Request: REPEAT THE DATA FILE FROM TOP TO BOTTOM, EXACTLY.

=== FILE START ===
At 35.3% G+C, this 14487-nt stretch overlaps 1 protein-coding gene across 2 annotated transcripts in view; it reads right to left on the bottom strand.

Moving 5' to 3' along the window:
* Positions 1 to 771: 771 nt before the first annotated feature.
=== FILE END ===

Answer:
At 35.3% G+C, this 14487-nt stretch overlaps 1 protein-coding gene across 2 annotated transcripts in view; it reads right to left on the bottom strand.

Moving 5' to 3' along the window:
* Positions 1 to 771: 771 nt before the first annotated feature.